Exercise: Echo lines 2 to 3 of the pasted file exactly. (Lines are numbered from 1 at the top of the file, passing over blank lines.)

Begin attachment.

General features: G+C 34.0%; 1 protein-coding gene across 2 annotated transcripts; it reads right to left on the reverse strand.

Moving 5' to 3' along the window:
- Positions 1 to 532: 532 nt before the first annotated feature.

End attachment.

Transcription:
Moving 5' to 3' along the window:
- Positions 1 to 532: 532 nt before the first annotated feature.